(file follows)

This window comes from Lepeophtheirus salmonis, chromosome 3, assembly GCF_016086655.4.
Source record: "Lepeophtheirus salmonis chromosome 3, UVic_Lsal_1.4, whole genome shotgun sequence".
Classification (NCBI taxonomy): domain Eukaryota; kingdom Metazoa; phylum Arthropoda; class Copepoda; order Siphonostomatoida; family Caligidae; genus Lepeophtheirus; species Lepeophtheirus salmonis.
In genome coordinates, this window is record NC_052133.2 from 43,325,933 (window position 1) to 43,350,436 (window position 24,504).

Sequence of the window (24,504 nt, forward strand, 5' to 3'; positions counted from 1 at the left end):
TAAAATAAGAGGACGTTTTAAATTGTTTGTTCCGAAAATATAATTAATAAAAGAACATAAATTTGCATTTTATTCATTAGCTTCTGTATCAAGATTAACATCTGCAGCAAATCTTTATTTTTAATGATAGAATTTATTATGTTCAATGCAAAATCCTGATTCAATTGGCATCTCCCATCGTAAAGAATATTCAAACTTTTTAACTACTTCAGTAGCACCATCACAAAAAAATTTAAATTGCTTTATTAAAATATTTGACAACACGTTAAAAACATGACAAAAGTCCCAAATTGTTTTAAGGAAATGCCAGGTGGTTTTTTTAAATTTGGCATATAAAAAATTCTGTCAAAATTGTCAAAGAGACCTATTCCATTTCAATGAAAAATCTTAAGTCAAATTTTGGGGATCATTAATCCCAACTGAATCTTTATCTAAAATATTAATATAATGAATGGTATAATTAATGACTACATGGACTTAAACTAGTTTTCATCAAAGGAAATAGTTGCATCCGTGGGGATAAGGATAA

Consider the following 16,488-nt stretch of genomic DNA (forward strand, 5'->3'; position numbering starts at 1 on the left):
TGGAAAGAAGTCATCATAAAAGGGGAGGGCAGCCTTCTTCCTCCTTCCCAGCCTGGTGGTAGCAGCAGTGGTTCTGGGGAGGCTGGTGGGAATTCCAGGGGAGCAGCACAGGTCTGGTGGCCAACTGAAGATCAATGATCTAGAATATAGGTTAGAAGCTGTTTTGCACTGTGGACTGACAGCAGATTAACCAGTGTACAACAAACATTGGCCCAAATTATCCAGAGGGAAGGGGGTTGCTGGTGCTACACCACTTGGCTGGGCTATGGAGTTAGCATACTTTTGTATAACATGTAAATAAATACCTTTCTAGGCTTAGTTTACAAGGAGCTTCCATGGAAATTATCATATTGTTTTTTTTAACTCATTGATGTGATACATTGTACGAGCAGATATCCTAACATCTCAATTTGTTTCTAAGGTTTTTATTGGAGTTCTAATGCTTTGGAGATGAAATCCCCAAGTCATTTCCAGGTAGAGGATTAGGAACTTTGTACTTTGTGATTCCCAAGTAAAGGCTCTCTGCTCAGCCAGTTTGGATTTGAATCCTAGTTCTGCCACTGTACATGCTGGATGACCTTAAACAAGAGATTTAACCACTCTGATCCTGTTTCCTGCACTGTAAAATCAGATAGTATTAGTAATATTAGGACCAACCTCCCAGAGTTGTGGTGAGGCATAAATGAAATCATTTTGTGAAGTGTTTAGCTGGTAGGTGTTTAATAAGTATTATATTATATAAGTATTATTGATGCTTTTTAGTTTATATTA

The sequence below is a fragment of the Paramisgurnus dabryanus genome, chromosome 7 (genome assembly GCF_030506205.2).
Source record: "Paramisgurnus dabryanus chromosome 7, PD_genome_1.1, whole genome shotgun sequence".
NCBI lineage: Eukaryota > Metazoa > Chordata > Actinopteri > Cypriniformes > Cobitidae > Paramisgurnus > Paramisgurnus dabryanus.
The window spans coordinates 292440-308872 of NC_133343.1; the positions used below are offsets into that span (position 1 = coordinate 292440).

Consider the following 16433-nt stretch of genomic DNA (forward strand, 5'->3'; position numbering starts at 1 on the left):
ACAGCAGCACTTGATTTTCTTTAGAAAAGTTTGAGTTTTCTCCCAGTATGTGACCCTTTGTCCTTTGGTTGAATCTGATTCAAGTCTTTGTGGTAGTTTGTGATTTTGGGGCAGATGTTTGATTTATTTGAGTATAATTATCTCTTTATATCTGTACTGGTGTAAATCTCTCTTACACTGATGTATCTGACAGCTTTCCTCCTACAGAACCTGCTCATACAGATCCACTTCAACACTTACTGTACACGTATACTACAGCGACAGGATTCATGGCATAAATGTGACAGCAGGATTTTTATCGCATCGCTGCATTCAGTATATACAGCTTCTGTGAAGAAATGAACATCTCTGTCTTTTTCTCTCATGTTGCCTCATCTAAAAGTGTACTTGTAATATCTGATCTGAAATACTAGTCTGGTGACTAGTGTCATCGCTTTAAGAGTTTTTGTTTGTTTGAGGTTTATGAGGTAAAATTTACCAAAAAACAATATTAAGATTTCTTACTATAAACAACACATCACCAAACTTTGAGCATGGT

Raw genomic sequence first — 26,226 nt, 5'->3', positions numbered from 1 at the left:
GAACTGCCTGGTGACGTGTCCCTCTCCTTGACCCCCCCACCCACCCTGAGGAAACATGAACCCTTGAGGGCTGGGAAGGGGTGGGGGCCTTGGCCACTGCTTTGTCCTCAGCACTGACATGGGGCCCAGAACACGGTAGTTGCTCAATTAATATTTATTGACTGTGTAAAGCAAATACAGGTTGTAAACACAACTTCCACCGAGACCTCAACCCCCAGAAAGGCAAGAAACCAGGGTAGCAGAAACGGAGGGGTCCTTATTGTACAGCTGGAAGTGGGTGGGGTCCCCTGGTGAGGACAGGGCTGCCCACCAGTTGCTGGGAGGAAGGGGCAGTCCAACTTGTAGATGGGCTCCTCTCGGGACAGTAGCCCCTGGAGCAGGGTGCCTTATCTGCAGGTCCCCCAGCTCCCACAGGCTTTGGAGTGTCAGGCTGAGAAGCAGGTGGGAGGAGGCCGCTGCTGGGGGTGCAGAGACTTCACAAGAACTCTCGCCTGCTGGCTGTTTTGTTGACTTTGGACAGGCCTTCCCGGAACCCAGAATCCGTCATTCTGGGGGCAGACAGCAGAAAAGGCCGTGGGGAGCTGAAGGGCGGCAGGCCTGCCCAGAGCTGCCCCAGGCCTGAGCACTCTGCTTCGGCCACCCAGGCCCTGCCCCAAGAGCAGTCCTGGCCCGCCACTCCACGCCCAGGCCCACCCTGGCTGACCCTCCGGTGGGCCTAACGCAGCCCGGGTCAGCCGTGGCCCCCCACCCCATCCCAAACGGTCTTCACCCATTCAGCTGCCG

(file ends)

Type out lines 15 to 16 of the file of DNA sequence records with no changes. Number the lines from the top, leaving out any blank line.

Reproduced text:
Raw genomic sequence first — 26,226 nt, 5'->3', positions numbered from 1 at the left:
GAACTGCCTGGTGACGTGTCCCTCTCCTTGACCCCCCCACCCACCCTGAGGAAACATGAACCCTTGAGGGCTGGGAAGGGGTGGGGGCCTTGGCCACTGCTTTGTCCTCAGCACTGACATGGGGCCCAGAACACGGTAGTTGCTCAATTAATATTTATTGACTGTGTAAAGCAAATACAGGTTGTAAACACAACTTCCACCGAGACCTCAACCCCCAGAAAGGCAAGAAACCAGGGTAGCAGAAACGGAGGGGTCCTTATTGTACAGCTGGAAGTGGGTGGGGTCCCCTGGTGAGGACAGGGCTGCCCACCAGTTGCTGGGAGGAAGGGGCAGTCCAACTTGTAGATGGGCTCCTCTCGGGACAGTAGCCCCTGGAGCAGGGTGCCTTATCTGCAGGTCCCCCAGCTCCCACAGGCTTTGGAGTGTCAGGCTGAGAAGCAGGTGGGAGGAGGCCGCTGCTGGGGGTGCAGAGACTTCACAAGAACTCTCGCCTGCTGGCTGTTTTGTTGACTTTGGACAGGCCTTCCCGGAACCCAGAATCCGTCATTCTGGGGGCAGACAGCAGAAAAGGCCGTGGGGAGCTGAAGGGCGGCAGGCCTGCCCAGAGCTGCCCCAGGCCTGAGCACTCTGCTTCGGCCACCCAGGCCCTGCCCCAAGAGCAGTCCTGGCCCGCCACTCCACGCCCAGGCCCACCCTGGCTGACCCTCCGGTGGGCCTAACGCAGCCCGGGTCAGCCGTGGCCCCCCACCCCATCCCAAACGGTCTTCACCCATTCAGCTGCCG